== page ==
But that second furnace will push the company’s scrap demand beyond current domestic supply. So, the company, the steel sector and government will need to increase domestic iron and steel recycling to meet demand.

Given there are no other point-source emitters as big as NZ Steel, the great decarbonisation challenge is to encourage and reward behaviour change by many small emitters in farming and other sectors

The switch to EAFs will also expose NZ Steel to price variations in the scrap commodity market, which in turn will be influenced by global market conditions. Currently, it has no exposure because its feed stock is iron sands it mines locally, priced on a cost-plus basis in the steel-making process.

Having invested in one or two EAFs, sooner rather than later NZ Steel will have to invest heavily in renewing the rest of its ageing steel-making processes. Given the totality of these investments, at some point NZ Steel may lobby the Government to curtail scrap exports and/or steel imports to help maintain Glenbrook’s profitability.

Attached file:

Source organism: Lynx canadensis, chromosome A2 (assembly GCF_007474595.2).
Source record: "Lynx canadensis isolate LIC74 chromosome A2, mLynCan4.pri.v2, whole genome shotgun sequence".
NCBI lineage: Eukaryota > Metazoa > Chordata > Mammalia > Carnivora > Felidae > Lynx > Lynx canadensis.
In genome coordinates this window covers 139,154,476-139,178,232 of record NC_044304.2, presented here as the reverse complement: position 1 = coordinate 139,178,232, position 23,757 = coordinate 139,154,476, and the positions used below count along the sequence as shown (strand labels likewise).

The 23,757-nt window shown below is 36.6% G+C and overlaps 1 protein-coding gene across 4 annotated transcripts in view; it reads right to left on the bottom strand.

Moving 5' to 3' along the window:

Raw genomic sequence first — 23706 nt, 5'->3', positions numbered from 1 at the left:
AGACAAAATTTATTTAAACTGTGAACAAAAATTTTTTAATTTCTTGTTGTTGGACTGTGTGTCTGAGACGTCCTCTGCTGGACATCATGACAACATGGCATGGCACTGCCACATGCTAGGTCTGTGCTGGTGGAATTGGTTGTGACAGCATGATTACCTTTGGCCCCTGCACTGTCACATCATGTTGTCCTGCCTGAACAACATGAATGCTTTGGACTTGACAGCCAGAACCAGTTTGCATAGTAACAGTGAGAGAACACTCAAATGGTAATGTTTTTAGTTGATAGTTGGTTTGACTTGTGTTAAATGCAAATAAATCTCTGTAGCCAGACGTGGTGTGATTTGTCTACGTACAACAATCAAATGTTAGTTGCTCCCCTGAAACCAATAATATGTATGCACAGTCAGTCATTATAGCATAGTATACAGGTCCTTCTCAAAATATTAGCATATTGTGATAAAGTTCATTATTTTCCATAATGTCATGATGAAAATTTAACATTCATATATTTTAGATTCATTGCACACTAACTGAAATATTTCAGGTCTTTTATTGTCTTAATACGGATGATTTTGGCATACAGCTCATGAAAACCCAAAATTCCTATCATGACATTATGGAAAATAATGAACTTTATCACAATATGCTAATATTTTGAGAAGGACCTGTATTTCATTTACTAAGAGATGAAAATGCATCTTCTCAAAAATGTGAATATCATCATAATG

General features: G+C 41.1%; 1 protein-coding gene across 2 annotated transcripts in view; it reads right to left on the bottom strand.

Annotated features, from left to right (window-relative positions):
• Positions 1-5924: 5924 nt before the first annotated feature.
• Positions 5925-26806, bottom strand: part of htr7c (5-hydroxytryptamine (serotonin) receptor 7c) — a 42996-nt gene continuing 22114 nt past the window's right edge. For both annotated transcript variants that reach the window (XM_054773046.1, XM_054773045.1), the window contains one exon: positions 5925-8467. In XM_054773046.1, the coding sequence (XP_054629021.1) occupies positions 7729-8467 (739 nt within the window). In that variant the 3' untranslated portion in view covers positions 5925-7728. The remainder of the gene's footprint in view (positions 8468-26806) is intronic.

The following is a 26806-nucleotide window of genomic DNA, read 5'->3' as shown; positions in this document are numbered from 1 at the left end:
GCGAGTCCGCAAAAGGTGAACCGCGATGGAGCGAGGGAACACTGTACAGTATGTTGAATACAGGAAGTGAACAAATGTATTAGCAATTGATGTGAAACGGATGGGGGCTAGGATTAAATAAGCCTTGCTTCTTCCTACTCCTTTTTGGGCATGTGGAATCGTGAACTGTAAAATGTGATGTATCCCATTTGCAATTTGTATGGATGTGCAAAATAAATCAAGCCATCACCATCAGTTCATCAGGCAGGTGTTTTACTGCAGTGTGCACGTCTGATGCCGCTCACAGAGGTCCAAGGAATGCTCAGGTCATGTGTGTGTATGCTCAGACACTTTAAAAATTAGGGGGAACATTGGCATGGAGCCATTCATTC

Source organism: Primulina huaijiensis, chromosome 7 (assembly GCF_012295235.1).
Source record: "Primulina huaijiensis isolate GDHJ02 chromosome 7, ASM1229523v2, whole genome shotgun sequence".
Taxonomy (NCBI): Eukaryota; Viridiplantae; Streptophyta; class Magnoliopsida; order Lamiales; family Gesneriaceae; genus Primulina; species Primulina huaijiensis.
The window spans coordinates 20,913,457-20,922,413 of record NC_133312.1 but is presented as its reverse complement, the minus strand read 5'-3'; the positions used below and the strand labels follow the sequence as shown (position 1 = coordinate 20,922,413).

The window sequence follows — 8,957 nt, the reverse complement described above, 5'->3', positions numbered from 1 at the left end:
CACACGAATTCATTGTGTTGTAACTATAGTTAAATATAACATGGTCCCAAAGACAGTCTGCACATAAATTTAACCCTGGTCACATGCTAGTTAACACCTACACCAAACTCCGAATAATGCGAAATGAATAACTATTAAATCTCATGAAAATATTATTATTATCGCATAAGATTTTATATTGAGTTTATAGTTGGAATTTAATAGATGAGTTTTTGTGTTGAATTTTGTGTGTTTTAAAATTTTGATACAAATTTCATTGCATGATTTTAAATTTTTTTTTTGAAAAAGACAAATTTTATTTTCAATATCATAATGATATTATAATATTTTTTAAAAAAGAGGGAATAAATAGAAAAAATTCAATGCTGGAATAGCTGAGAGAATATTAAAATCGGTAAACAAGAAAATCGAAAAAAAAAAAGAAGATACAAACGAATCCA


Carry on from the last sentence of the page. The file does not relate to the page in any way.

There is some irony in all of this. Glenbrook used to have two small EAFs installed in 1969, with the last decommissioned in 1996. Meanwhile, Pacific Steel, owned by Fletcher Building, had a larger EAF in south Auckland. But that was decommissioned before NZ Steel bought Pacific Steel in 2015; and New Zealand became a scrap exporter.

The new $300m EAF NZ Steel announced on Sunday will be modern technology much superior to its three local predecessors. And though it will be conventional technology, it will play a long-term role in decarbonising steel making at Glenbrook. And, in due course, the upstream iron sands-to-iron stage will be decarbonised, likely by hydrogen.

This chart from Wood Mackenzie shows why NZ Steel is picking the readily available currently clean technology but has lots of hard work to do to decarbonise its upstream operations.

The options. Source: Wood Mackenzie